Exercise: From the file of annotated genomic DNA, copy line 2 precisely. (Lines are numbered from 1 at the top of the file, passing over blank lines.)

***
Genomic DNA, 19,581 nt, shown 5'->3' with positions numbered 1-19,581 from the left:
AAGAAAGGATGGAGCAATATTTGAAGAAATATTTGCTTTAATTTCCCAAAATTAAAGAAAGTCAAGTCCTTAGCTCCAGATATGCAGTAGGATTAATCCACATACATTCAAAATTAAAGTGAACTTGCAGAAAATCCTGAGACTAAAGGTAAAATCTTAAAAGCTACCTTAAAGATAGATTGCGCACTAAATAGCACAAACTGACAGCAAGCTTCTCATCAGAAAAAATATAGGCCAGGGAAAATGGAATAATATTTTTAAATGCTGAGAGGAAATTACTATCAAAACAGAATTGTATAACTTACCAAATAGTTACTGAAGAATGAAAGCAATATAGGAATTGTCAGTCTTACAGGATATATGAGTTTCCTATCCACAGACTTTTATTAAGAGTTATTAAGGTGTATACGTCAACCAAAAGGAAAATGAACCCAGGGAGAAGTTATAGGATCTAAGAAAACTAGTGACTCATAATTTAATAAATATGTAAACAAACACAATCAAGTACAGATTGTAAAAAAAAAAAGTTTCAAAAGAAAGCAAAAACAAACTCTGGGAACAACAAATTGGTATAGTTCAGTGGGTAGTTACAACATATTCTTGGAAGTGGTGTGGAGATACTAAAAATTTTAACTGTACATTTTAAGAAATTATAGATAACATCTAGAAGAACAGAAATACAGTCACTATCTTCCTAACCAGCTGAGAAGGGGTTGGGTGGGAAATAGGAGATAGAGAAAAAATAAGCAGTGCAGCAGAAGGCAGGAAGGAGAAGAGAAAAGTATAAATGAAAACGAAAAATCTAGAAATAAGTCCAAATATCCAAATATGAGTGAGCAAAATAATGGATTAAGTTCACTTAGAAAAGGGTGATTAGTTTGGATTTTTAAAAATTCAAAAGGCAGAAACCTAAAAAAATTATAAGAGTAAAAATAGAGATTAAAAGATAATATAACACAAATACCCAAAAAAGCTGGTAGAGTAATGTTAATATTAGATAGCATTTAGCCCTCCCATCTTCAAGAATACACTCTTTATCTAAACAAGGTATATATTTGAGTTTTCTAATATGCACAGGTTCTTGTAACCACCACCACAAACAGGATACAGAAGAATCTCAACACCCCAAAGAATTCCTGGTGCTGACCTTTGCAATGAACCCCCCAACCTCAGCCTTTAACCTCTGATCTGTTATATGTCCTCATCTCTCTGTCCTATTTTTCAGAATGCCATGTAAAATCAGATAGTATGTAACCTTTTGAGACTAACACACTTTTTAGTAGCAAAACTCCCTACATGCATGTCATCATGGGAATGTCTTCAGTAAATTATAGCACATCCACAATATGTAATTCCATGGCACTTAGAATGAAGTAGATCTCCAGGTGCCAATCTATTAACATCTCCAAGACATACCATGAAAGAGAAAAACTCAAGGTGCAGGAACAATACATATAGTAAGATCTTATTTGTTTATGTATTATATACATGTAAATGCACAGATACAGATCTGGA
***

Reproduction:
AAGAAAGGATGGAGCAATATTTGAAGAAATATTTGCTTTAATTTCCCAAAATTAAAGAAAGTCAAGTCCTTAGCTCCAGATATGCAGTAGGATTAATCCACATACATTCAAAATTAAAGTGAACTTGCAGAAAATCCTGAGACTAAAGGTAAAATCTTAAAAGCTACCTTAAAGATAGATTGCGCACTAAATAGCACAAACTGACAGCAAGCTTCTCATCAGAAAAAATATAGGCCAGGGAAAATGGAATAATATTTTTAAATGCTGAGAGGAAATTACTATCAAAACAGAATTGTATAACTTACCAAATAGTTACTGAAGAATGAAAGCAATATAGGAATTGTCAGTCTTACAGGATATATGAGTTTCCTATCCACAGACTTTTATTAAGAGTTATTAAGGTGTATACGTCAACCAAAAGGAAAATGAACCCAGGGAGAAGTTATAGGATCTAAGAAAACTAGTGACTCATAATTTAATAAATATGTAAACAAACACAATCAAGTACAGATTGTAAAAAAAAAAAGTTTCAAAAGAAAGCAAAAACAAACTCTGGGAACAACAAATTGGTATAGTTCAGTGGGTAGTTACAACATATTCTTGGAAGTGGTGTGGAGATACTAAAAATTTTAACTGTACATTTTAAGAAATTATAGATAACATCTAGAAGAACAGAAATACAGTCACTATCTTCCTAACCAGCTGAGAAGGGGTTGGGTGGGAAATAGGAGATAGAGAAAAAATAAGCAGTGCAGCAGAAGGCAGGAAGGAGAAGAGAAAAGTATAAATGAAAACGAAAAATCTAGAAATAAGTCCAAATATCCAAATATGAGTGAGCAAAATAATGGATTAAGTTCACTTAGAAAAGGGTGATTAGTTTGGATTTTTAAAAATTCAAAAGGCAGAAACCTAAAAAAATTATAAGAGTAAAAATAGAGATTAAAAGATAATATAACACAAATACCCAAAAAAGCTGGTAGAGTAATGTTAATATTAGATAGCATTTAGCCCTCCCATCTTCAAGAATACACTCTTTATCTAAACAAGGTATATATTTGAGTTTTCTAATATGCACAGGTTCTTGTAACCACCACCACAAACAGGATACAGAAGAATCTCAACACCCCAAAGAATTCCTGGTGCTGACCTTTGCAATGAACCCCCCAACCTCAGCCTTTAACCTCTGATCTGTTATATGTCCTCATCTCTCTGTCCTATTTTTCAGAATGCCATGTAAAATCAGATAGTATGTAACCTTTTGAGACTAACACACTTTTTAGTAGCAAAACTCCCTACATGCATGTCATCATGGGAATGTCTTCAGTAAATTATAGCACATCCACAATATGTAATTCCATGGCACTTAGAATGAAGTAGATCTCCAGGTGCCAATCTATTAACATCTCCAAGACATACCATGAAAGAGAAAAACTCAAGGTGCAGGAACAATACATATAGTAAGATCTTATTTGTTTATGTATTATATACATGTAAATGCACAGATACAGATCTGGA